The early years of the colony were arduous, with poor administration and investment, coupled with the loss of almost two-thirds of all the trading vessels dispatched from Denmark.[11] The ships that did return made a profit on their cargo, but total returns fell well short of the costs of the entire venture.[12] Moreover, the geographical location of the colony was vulnerable to high tidal waves which repeatedly destroyed what people built—roads, houses, administrative buildings, markets, etc.[13] Although the intention had been to create an alternative to the English and Dutch traders, the dire financial state of the company and the redirection of national resources towards the Thirty Years' War led the colony to abandon efforts to trade directly for themselves, and instead to become neutral third party carriers for goods in the Bay of Bengal.

By 1625 a factory had been established at Masulipatnam, the most important emporium in the region, and lesser trading offices were established at Pipli and Balasore. Despite this, by 1627 the colony was in such a poor financial state that it had just three ships left in its possession and was unable to pay the agreed-upon tribute to the Nayak, increasing local tensions. The Danish presence was also unwanted by English and Dutch traders who believed them to be operating under the protection of their navies without bearing any of the costs. Despite this, they could not crush Danish trade, due to diplomatic implications related to their respective nations' involvement in the European wars.[14]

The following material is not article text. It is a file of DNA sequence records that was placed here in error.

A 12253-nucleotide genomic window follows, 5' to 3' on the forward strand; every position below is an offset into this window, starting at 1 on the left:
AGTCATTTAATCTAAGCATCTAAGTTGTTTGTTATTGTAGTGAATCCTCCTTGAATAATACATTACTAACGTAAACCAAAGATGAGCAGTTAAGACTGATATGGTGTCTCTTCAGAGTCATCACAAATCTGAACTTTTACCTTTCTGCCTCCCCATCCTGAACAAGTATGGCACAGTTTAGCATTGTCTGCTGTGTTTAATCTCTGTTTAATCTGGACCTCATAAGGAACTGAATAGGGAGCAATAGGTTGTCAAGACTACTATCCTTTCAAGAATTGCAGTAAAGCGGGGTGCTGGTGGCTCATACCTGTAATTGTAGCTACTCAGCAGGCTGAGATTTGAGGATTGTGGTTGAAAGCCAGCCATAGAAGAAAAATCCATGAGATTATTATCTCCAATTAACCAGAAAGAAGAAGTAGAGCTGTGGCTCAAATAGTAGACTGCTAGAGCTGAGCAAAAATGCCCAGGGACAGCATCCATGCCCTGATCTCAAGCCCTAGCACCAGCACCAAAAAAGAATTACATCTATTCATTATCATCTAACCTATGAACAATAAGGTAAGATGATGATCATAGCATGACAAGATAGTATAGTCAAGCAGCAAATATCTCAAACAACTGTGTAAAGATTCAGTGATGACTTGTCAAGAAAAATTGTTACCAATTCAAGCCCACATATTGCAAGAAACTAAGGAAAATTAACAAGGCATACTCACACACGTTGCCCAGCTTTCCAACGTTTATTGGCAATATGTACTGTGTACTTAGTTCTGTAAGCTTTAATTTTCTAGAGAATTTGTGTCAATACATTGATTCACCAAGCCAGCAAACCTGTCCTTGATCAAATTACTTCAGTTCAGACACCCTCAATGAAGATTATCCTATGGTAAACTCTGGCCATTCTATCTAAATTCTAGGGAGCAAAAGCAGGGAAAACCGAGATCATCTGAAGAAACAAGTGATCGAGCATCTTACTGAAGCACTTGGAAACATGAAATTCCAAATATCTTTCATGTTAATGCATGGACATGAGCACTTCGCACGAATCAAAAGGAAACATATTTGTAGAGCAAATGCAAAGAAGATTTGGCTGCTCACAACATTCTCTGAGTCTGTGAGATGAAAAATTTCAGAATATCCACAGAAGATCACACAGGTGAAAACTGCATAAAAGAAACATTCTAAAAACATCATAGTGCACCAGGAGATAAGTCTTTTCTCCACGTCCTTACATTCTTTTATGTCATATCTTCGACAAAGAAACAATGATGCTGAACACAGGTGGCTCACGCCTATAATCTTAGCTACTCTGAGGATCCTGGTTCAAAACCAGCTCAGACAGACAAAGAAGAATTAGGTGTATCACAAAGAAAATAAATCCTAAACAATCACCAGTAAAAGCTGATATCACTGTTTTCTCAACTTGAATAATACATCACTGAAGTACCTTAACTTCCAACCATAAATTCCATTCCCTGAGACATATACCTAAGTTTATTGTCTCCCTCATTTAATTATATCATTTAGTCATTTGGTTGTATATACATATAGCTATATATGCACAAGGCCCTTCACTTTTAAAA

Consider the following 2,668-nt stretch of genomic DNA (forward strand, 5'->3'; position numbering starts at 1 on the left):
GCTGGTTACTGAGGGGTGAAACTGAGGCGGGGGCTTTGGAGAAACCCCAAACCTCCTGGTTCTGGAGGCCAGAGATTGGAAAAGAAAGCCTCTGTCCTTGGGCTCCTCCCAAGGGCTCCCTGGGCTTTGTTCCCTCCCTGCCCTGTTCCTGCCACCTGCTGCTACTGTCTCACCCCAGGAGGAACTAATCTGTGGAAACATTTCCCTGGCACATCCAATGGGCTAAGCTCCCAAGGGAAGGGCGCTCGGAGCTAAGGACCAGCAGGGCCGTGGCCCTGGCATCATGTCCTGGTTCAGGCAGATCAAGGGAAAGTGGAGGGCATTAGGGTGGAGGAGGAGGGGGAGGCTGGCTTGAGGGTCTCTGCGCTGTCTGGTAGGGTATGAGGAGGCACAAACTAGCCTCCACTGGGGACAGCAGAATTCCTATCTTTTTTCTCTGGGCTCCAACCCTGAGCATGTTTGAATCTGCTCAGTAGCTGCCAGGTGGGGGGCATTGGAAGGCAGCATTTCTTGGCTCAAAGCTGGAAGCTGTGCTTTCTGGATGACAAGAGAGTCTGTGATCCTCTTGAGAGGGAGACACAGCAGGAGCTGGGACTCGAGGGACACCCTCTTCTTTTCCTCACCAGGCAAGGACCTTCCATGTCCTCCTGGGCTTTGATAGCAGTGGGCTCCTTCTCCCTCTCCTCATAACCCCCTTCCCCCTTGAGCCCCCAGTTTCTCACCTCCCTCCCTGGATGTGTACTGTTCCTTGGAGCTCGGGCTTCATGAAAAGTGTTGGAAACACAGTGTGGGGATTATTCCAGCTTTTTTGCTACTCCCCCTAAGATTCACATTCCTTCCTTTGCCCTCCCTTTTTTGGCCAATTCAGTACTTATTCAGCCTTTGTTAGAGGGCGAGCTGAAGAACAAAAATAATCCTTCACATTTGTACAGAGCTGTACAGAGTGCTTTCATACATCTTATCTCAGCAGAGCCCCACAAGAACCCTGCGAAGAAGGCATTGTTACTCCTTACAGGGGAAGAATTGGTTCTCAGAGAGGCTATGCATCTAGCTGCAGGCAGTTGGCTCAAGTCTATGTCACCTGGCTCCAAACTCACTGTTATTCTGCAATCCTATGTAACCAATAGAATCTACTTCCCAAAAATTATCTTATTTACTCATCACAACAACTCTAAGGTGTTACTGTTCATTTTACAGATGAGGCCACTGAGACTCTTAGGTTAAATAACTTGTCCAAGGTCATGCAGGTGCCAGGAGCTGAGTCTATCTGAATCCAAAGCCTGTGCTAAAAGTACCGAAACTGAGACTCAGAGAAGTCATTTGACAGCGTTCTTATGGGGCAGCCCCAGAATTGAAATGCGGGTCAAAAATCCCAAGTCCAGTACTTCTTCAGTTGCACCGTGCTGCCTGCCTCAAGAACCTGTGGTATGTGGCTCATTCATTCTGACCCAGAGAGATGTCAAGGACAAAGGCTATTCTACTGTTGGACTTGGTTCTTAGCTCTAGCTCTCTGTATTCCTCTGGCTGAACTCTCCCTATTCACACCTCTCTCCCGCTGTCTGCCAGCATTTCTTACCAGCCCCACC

Abandonment and Isolation (1650–1669)

The lack of financial return led to repeated efforts by the major stockholders of the company to have it dissolved. The King, Christian IV, resisted these efforts until his death in 1648.[15] Two years later his son, Frederick II, abolished the company.[16]

Although the company had been abolished, the colony was a royal property, and still held by a garrison unaware of court developments back at home. As the number of Danes declined through desertions and illness, Portuguese and Portuguese-Indian natives where hired to garrison the fort until eventually, by 1655, Eskild Anderson Kongsbakke, was the commander and sole remaining Dane in Tranquebar.

An illiterate commoner, Kongsbakke was loyal to his country, and successfully held the fort under a Danish flag against successive sieges by the Nayak for non-payment of tribute, whilst seizing ships in the Bay of Bengal and using the proceeds of the sale of their goods to repair his defenses, build a wall around the town, and negotiate a settlement with the Nayak.